Black women are also often fear­ful of what will hap­pen to their assail­ant if they choose to involve the law–as you your­self were afraid to do–and are left unpro­tec­ted by the sys­tem and the com­munity alike. If someone as influ­en­tial as you can be belittled and mocked as noth­ing but a liar for stand­ing up for her­self, that speaks a volume about what a woman who doesn’t have your resources or fame can expect to endure when she’s found her­self in a sim­il­ar position.

 We salute you for the bravery it has taken to defend your­self in the court of pub­lic opin­ion, though you shouldn’t have had to do so at all. We raise our voices against those who have made light of this hein­ous example of viol­ence against women and will drown them out with our demands for soci­ety to take what hap­pens to Black women ser­i­ously. You are not alone. You are believed, loved, and supported.

 We stand with you Megan.

 Among the sign­ees were Tarana Burke (#MeT­oo Founder), Latosha Brown (Black Voters Mat­ter), Taylor Crump­ton (Cul­tur­al Crit­ic and Journ­al­ist), Angela Fer­rell-Zabala (Everytown for Gun Safety), Alex­is McGill John­son (Planned Par­ent­hood Fed­er­a­tion of Amer­ica), Tami­ka D. Mal­lory (Women’s March), Angela Rye (IMPACT Strategies), Con­gress­wo­man Max­ine Waters (D‑CA), and Con­gress­wo­man Shelia Jack­son Lee (D‑TX).

A not­able male ally to sign was Dr. Marc Lamont Hill, Temple Uni­ver­sity Professor/Journalist.

There doesn’t need to be a tri­al to see the clear case of miso­gyn­oir that is being rendered against Megan. Miso­gyn­oir, a term coined by schol­ar Dr. Moya Bailey, is defined as “how sex­ism and racism mani­fest in black women’s lives to cre­ate inter­sect­ing forms of oppres­sion”. In oth­er words it speaks to how soci­ety as a whole deval­ues and degrades the lives of exper­i­ences of black women and girls.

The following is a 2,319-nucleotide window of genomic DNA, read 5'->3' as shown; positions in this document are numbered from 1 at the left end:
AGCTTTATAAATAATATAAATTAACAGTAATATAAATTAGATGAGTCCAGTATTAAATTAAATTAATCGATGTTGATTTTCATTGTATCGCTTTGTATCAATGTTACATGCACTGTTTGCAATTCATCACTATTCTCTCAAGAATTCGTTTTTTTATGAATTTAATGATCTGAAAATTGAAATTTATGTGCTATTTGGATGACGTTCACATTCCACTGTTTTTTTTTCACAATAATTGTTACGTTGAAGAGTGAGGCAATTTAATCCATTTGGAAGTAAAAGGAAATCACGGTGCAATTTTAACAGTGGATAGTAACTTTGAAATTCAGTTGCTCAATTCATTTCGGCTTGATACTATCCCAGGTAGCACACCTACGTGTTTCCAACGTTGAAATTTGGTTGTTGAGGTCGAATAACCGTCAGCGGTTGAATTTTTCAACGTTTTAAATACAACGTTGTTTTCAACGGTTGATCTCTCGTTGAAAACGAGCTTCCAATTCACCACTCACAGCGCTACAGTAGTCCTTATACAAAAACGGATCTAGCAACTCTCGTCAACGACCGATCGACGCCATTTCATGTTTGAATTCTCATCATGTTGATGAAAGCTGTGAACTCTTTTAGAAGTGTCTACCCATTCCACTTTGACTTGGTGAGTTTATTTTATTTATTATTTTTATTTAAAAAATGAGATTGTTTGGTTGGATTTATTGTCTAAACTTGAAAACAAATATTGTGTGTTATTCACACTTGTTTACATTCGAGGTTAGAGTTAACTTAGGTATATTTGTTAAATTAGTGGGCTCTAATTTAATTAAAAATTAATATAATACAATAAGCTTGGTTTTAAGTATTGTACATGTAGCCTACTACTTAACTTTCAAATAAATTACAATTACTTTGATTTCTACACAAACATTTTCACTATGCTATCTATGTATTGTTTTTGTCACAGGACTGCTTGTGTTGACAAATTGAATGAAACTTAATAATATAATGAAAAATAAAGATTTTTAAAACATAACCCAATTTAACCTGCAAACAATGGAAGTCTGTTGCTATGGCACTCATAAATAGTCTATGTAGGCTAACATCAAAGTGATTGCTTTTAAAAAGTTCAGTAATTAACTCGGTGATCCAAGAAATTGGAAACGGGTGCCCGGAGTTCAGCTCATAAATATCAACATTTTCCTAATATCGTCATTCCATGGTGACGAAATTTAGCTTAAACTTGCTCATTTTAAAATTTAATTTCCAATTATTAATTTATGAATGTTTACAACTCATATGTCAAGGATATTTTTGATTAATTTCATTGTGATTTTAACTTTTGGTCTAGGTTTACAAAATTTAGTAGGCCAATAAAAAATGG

A 2019 study from Geor­getown Law’s Cen­ter on Poverty and Inequal­ity found that black girls exper­i­ence high levels of “adul­ti­fic­a­tion bias” com­pared to their white peers. Simply put, black girls are seen as older than are and not as inno­cent, there­fore are not see as worthy of protection.

Also black women and girls are highly sexu­al­ized, vil­i­fied, and seen as not “womanly” in the eyes of soci­ety. In 2019, the ACLU released a report that that black women of all sexu­al­it­ies and iden­tit­ies have largely been failed by the leg­al sys­tem when it comes to exper­i­en­cing gender based viol­ence and access­ing prop­er resources and sup­port.

The 50th anniversary of hip hop is next August, a mile­stone that is one worth cel­eb­rat­ing. But that should also be a time for hip hop to take a hard look and see where it is when it comes to the treat­ment of women and espe­cially black women whom since the days of Queen Lati­fah, Moni Love, MC Lyte, and Salt N Pepa have been car­ry­ing the cul­ture on their shoulders. Megan Thee Stal­lion should be giv­en the prop­er love and sup­port from the com­munity as Takeoff was deservingly so after he was recently killed.

Fail­ure to do so is a fail­ure to hip hop.

The fol­low­ing two tabs change con­tent below.
I am a viol­ence pre­ven­tion edu­cat­or, act­iv­ist, journ­al­ist, aspir­ing film­maker, adjunct pro­fess­or of social justice and civic engage­ment at Domin­ic­an Uni­ver­sity in River Forest, Illinois. I am based in Chica­go, Illinois.

About Zachary Draves

I am a violence prevention educator, activist, journalist, aspiring filmmaker, adjunct professor of social justice and civic engagement at Dominican University in River Forest, Illinois. I am based in Chicago, Illinois.